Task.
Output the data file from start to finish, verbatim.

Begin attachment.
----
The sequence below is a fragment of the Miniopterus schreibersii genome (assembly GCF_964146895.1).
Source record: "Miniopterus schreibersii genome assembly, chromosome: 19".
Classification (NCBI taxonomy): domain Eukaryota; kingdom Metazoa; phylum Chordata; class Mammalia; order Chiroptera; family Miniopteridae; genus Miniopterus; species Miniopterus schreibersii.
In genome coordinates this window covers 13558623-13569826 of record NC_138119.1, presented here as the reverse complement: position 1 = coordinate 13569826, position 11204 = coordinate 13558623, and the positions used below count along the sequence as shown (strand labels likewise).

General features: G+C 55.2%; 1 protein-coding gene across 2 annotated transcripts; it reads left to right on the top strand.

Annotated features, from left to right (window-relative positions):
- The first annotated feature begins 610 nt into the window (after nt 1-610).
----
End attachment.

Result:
The sequence below is a fragment of the Miniopterus schreibersii genome (assembly GCF_964146895.1).
Source record: "Miniopterus schreibersii genome assembly, chromosome: 19".
Classification (NCBI taxonomy): domain Eukaryota; kingdom Metazoa; phylum Chordata; class Mammalia; order Chiroptera; family Miniopteridae; genus Miniopterus; species Miniopterus schreibersii.
In genome coordinates this window covers 13558623-13569826 of record NC_138119.1, presented here as the reverse complement: position 1 = coordinate 13569826, position 11204 = coordinate 13558623, and the positions used below count along the sequence as shown (strand labels likewise).

General features: G+C 55.2%; 1 protein-coding gene across 2 annotated transcripts; it reads left to right on the top strand.

Annotated features, from left to right (window-relative positions):
- The first annotated feature begins 610 nt into the window (after nt 1-610).